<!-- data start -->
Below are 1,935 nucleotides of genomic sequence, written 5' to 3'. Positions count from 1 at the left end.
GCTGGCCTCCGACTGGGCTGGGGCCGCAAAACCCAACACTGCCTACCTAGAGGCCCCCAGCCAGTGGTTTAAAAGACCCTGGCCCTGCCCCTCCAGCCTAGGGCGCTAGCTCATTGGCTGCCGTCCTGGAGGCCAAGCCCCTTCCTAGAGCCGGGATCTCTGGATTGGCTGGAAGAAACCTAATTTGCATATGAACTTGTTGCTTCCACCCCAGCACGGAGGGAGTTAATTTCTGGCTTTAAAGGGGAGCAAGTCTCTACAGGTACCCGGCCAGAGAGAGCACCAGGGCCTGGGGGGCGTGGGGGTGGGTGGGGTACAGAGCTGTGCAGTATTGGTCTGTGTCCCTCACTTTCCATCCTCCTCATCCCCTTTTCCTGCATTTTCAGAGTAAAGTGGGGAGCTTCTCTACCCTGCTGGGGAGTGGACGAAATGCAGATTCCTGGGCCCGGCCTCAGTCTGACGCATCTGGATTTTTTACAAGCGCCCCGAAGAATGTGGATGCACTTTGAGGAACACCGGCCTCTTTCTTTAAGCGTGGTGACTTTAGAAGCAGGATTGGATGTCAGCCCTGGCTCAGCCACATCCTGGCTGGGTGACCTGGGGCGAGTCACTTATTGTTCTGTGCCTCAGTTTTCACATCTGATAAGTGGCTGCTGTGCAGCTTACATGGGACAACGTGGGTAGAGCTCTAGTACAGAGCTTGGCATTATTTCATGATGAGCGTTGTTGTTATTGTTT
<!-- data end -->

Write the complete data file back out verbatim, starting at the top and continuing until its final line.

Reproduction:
Below are 1,935 nucleotides of genomic sequence, written 5' to 3'. Positions count from 1 at the left end.
GCTGGCCTCCGACTGGGCTGGGGCCGCAAAACCCAACACTGCCTACCTAGAGGCCCCCAGCCAGTGGTTTAAAAGACCCTGGCCCTGCCCCTCCAGCCTAGGGCGCTAGCTCATTGGCTGCCGTCCTGGAGGCCAAGCCCCTTCCTAGAGCCGGGATCTCTGGATTGGCTGGAAGAAACCTAATTTGCATATGAACTTGTTGCTTCCACCCCAGCACGGAGGGAGTTAATTTCTGGCTTTAAAGGGGAGCAAGTCTCTACAGGTACCCGGCCAGAGAGAGCACCAGGGCCTGGGGGGCGTGGGGGTGGGTGGGGTACAGAGCTGTGCAGTATTGGTCTGTGTCCCTCACTTTCCATCCTCCTCATCCCCTTTTCCTGCATTTTCAGAGTAAAGTGGGGAGCTTCTCTACCCTGCTGGGGAGTGGACGAAATGCAGATTCCTGGGCCCGGCCTCAGTCTGACGCATCTGGATTTTTTACAAGCGCCCCGAAGAATGTGGATGCACTTTGAGGAACACCGGCCTCTTTCTTTAAGCGTGGTGACTTTAGAAGCAGGATTGGATGTCAGCCCTGGCTCAGCCACATCCTGGCTGGGTGACCTGGGGCGAGTCACTTATTGTTCTGTGCCTCAGTTTTCACATCTGATAAGTGGCTGCTGTGCAGCTTACATGGGACAACGTGGGTAGAGCTCTAGTACAGAGCTTGGCATTATTTCATGATGAGCGTTGTTGTTATTGTTT